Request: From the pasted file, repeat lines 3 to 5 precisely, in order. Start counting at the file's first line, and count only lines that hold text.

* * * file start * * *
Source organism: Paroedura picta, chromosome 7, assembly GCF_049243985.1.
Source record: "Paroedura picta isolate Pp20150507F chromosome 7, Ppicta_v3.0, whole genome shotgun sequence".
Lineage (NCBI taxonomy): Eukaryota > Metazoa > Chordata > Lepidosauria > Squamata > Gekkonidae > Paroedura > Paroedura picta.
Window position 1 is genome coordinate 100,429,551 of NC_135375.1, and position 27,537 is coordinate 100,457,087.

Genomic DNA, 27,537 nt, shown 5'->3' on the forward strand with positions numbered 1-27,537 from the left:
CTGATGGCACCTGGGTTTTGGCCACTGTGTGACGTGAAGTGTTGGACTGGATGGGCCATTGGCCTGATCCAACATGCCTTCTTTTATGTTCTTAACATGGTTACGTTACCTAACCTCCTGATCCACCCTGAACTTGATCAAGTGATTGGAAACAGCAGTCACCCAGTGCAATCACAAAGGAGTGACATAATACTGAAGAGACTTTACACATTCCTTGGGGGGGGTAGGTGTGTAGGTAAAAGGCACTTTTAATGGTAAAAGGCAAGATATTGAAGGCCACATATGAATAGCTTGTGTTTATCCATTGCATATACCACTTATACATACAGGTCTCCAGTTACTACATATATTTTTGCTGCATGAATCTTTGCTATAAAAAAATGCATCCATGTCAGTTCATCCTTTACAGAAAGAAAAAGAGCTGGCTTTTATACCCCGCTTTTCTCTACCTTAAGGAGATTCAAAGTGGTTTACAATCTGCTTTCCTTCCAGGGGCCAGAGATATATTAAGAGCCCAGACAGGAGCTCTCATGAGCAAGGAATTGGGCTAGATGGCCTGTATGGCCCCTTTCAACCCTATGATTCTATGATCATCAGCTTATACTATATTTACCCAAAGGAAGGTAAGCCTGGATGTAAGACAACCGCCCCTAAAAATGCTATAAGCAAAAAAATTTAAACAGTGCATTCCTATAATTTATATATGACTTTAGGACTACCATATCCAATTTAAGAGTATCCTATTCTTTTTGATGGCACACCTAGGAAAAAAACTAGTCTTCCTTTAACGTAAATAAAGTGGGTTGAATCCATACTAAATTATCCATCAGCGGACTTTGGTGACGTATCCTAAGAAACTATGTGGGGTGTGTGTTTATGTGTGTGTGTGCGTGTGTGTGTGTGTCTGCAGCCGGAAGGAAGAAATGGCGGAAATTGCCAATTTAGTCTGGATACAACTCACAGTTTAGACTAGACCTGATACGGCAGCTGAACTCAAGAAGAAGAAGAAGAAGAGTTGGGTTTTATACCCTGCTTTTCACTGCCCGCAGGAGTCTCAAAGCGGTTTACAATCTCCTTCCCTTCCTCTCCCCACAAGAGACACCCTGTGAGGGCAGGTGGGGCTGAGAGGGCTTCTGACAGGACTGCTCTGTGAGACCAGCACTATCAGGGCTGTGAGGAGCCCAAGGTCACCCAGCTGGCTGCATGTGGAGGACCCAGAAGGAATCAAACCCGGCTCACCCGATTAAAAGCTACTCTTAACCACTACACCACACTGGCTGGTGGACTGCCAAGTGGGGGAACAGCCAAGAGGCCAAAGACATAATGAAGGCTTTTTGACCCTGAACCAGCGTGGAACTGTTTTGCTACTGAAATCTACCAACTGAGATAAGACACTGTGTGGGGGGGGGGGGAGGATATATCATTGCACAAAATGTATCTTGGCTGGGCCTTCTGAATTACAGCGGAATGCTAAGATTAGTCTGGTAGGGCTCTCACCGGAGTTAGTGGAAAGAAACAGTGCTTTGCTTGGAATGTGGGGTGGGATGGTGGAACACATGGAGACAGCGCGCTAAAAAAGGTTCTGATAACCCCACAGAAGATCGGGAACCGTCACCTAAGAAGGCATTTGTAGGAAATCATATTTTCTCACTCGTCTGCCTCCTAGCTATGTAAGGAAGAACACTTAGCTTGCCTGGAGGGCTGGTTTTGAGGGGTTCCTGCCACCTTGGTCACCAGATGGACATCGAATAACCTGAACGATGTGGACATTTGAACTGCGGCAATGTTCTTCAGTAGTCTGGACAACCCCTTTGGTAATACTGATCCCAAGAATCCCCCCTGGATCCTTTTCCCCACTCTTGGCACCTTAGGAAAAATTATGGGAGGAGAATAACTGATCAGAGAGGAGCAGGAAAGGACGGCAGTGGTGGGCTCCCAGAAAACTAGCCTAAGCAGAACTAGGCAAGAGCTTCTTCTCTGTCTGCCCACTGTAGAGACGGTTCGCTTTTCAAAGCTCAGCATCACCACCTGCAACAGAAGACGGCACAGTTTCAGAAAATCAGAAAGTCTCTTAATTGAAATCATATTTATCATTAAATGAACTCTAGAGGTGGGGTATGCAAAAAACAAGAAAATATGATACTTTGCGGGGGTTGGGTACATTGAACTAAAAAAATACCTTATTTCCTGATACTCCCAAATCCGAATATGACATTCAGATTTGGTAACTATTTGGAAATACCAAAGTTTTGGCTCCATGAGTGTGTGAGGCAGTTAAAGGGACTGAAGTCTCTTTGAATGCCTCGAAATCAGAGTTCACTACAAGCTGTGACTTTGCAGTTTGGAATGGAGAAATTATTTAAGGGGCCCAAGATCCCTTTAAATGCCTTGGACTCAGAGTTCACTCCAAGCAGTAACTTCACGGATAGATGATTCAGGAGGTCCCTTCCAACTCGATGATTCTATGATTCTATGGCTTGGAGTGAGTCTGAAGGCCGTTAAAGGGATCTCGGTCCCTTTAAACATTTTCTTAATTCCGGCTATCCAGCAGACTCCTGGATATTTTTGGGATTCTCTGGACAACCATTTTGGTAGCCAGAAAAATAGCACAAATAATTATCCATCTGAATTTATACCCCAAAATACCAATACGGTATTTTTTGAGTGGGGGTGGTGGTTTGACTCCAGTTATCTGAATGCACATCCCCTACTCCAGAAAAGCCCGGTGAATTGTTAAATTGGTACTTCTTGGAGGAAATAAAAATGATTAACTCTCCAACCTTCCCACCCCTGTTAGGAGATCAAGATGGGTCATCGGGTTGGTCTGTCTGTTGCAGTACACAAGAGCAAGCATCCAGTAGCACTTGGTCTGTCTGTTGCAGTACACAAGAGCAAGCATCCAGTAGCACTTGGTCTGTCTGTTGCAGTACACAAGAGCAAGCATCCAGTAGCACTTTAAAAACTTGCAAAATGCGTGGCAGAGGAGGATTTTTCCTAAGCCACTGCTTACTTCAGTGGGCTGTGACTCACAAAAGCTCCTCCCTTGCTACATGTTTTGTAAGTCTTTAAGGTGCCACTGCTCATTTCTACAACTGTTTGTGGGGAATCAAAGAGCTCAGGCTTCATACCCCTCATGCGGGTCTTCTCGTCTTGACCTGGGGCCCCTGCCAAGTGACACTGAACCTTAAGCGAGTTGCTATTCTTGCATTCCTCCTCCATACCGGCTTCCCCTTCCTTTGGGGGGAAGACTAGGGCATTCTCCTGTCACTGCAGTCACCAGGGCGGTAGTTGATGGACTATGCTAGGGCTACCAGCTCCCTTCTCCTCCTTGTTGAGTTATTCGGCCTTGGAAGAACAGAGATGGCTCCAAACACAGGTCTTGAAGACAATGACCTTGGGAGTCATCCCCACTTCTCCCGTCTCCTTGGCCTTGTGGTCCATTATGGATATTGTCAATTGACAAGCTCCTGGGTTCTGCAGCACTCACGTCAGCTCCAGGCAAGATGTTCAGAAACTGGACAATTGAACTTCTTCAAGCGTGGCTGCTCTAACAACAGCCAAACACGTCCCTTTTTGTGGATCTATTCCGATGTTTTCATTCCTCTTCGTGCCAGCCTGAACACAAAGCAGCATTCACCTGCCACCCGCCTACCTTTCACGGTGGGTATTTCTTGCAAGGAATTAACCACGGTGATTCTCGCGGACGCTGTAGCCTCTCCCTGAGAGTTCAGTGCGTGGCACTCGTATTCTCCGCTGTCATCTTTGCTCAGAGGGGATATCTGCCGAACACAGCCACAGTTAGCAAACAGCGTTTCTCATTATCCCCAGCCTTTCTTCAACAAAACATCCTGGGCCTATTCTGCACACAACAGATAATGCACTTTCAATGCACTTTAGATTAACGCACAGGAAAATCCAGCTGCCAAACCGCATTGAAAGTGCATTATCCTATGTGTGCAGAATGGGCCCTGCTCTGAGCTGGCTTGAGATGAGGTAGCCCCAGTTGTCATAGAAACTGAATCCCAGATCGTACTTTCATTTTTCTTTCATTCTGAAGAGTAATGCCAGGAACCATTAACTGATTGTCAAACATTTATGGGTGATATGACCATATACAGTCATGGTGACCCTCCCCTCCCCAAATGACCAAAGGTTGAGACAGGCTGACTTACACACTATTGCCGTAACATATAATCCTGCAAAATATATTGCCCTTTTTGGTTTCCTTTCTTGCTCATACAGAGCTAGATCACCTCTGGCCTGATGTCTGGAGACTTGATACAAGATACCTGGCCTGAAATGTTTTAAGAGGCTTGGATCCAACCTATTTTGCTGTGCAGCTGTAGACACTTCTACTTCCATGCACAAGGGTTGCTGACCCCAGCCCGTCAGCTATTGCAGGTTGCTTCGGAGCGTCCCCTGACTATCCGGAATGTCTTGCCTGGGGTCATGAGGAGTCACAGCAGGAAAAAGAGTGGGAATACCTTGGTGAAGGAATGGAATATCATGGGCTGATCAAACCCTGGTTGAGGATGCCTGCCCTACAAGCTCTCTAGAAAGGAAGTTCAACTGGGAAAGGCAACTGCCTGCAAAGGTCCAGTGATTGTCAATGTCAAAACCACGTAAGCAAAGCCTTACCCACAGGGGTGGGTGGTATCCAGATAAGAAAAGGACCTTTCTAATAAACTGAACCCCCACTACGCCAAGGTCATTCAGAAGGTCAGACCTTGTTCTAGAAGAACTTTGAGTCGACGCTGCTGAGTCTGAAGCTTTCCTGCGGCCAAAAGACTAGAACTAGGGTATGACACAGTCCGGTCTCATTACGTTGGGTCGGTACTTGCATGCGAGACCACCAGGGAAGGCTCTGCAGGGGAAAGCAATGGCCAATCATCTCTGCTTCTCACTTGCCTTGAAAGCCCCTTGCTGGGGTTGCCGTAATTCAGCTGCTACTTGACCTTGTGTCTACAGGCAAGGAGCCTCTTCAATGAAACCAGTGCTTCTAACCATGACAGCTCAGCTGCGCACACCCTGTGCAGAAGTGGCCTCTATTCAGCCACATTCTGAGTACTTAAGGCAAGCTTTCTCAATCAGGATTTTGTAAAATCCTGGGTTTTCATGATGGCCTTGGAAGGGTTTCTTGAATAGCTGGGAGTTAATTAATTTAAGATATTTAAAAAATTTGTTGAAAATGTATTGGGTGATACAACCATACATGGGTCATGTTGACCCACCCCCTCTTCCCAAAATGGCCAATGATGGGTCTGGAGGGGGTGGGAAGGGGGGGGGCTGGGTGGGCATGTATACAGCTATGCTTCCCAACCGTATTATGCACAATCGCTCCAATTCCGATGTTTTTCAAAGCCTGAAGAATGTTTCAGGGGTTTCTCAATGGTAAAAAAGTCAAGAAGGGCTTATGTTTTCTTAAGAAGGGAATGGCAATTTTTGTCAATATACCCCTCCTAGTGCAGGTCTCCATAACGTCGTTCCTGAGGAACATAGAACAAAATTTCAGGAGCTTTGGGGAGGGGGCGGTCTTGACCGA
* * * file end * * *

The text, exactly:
Lineage (NCBI taxonomy): Eukaryota > Metazoa > Chordata > Lepidosauria > Squamata > Gekkonidae > Paroedura > Paroedura picta.
Window position 1 is genome coordinate 100,429,551 of NC_135375.1, and position 27,537 is coordinate 100,457,087.

Genomic DNA, 27,537 nt, shown 5'->3' on the forward strand with positions numbered 1-27,537 from the left: